A brand must constantly be evolving to remain competitive in today’s market and stay relevant to consumers. Brands that are well developed and properly branded can generate sustained growth, which allows companies to charge a premium. Also, a strong brand helps a company resist attacks from competitors or bounce back from changes in the market.  If your brand  hasn’t evolved to reflect the changes your company has undergone over the years, then it is time to put some effort into rebranding. A stagnant brand can harm your image as well as your bottom line. A rebrand is a way to remind customers not only who you are as a company, but what is important to you.

The rebranding process can be as simple as an update to the logo, or as extensive as a complete overhaul of the company — changing the culture, values, images and breaking away from the old company completely. Regardless of the complexity of the rebrand, it should not be approached lightly.

Rebranding should be a holistic approach that attracts customers, inspires employees and renews passion for the brand. This means developing a detailed strategy which involves reviewing where the company currently is, what its goals are and how the market is behaving.

Part of keeping your brand strong comes from sound strategies — particularly public relations. Communication is key during a rebrand, both internally and externally. From a PR perspective, efforts should concentrate on maintaining your brand’s integrity during the rebranding period and getting the word out about your new look. Keep customers updated on the changes they are likely to see and take the opportunity to remind them of what they love about your brand; even though you’re getting a makeover, you’re still the same company.

A PR campaign to announce your rebranding plans should happen well ahead of the official launch — business writers and media members will have enough time to craft stories about your new look and talk to key staff members ahead of the launch.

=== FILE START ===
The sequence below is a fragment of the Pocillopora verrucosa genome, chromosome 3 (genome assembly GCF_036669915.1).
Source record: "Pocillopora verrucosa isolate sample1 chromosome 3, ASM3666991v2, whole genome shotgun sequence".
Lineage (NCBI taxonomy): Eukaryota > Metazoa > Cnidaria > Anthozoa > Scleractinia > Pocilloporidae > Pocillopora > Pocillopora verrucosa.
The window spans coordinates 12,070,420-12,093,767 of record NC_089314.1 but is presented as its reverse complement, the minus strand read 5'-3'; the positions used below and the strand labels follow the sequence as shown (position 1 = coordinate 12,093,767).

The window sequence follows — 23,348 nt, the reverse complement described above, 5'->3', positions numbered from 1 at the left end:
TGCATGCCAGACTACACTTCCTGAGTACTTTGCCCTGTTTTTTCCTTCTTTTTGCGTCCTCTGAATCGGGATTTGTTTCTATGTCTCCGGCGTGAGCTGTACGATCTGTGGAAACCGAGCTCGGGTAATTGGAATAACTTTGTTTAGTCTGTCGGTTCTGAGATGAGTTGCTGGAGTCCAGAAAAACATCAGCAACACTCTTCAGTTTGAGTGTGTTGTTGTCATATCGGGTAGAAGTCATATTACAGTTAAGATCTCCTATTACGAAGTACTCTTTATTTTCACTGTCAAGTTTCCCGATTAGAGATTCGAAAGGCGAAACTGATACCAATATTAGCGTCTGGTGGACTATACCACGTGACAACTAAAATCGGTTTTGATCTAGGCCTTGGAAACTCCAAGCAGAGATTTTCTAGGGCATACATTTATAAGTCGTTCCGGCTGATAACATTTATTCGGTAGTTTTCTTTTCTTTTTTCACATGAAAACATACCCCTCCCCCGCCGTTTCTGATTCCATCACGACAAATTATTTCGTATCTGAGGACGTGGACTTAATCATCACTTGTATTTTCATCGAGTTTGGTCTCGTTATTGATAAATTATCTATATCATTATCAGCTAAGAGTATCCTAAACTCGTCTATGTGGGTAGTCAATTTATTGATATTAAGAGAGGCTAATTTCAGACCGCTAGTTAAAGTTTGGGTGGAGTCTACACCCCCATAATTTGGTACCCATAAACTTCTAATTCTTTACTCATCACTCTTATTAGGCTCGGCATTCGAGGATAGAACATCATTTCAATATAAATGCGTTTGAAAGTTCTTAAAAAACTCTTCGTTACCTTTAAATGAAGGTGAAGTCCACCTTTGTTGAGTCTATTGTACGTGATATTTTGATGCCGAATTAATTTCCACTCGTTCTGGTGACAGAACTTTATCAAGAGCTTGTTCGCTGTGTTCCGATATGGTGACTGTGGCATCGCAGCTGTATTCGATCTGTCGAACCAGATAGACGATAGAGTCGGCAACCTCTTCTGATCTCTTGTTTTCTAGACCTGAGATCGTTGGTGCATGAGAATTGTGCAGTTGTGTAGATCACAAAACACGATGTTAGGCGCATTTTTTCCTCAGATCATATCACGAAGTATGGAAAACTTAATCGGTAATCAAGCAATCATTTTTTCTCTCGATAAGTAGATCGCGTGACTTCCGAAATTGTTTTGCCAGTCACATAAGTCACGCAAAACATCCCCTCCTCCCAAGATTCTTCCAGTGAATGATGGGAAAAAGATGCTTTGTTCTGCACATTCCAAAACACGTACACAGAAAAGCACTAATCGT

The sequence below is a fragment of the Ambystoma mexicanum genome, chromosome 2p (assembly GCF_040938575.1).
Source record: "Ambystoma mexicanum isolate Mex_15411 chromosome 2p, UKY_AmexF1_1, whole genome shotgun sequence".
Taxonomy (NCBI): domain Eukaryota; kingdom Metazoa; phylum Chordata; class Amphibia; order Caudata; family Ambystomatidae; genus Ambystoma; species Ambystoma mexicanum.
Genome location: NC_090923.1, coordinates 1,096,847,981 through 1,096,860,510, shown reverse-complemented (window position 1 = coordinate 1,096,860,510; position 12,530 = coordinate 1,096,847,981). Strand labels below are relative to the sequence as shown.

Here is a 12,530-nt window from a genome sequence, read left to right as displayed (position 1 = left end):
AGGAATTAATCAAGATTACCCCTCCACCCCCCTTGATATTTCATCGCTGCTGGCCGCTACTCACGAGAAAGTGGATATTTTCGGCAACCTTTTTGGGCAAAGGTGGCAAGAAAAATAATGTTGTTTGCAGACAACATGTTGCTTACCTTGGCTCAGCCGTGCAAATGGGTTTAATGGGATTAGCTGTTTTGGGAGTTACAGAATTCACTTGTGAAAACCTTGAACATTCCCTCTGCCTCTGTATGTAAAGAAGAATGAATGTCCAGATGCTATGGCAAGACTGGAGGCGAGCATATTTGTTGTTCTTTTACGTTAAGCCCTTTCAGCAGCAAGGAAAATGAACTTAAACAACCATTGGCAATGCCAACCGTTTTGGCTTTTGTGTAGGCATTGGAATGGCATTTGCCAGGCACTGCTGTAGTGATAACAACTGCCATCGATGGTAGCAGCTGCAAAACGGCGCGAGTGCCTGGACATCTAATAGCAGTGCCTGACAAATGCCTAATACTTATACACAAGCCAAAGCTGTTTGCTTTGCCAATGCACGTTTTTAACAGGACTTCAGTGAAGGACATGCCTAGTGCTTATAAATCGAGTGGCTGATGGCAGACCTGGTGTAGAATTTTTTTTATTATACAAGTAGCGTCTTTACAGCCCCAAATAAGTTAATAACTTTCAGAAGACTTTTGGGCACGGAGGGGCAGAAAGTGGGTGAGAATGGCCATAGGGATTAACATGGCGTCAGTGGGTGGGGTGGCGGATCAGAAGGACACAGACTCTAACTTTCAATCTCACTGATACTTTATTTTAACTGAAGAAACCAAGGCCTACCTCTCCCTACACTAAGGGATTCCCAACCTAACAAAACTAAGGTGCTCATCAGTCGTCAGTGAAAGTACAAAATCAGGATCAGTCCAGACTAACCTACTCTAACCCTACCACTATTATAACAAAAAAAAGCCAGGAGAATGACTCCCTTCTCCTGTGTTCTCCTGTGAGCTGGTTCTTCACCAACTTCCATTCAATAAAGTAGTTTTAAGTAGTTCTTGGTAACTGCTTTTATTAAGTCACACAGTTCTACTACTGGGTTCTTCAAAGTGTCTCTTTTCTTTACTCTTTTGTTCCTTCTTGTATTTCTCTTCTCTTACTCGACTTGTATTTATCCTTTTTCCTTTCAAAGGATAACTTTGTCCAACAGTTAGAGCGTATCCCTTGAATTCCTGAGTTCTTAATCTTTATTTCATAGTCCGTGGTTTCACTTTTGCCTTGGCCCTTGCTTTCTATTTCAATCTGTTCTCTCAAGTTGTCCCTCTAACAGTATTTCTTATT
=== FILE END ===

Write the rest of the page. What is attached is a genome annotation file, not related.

Whatever degree of change your company goes through, it will affect the minds of the target market in terms of the perception of the brand. So, we compiled the essential tips for rebranding:

1. Evaluate – The more information you have, the better. It is essential to know the status of your company in order to identify key issues you want to fix during the rebrand. Survey your current and potential customers about their current perception of the brand to help identify some opportunities for improvement.

2. Make a plan – Given the amount of work, planning the details of the rebrand process is imperative. Identify and assign responsibilities before moving forward with the project so you’ll always have a clear picture of who’s doing what and where each task falls on the rebrand timeline.

3. Know the costs – It is important to identify both the monetary and time commitments for a rebrand.This helps you find and set realistic goals for your company, keeping your ideas within the scope of your project parameters.Tracking costs as you move forward with your rebrand can help avoid any nasty surprises.

4. Stay involved – While rebranding can be exciting and fun during brainstorming, the process of enacting these changes can be tedious and time consuming. Senior management should focus on keeping employees and customers enthusiastic about the rebrand — and what it stands for — until the rebrand is complete.

5. Get ready for change! – We are programmed to want to play it safe. We like to cling to what is comfortable and what we know. Don’t underestimate the value of change. Get excited! Change can breathe new life into a company and can attract new customers as well as renew loyal customers’ passion for the brand. A rebrand is an opportunity to tell your story and help customers connect with you on a emotional level.

Below are some examples of excellent rebranding:


Credit: http://www.retireat21.com/wp-content/uploads/2011/09/Pepsi-Logo-Evolution.png


Credit: http://www.instantshift.com/2009/01/29/20-corporate-brand-logo-evolution/


Credit: http://www.underconsideration.com/brandnew/archives/holiday_inn_logo.gif


What questions do you have about breathing new life into your marketing by rebranding?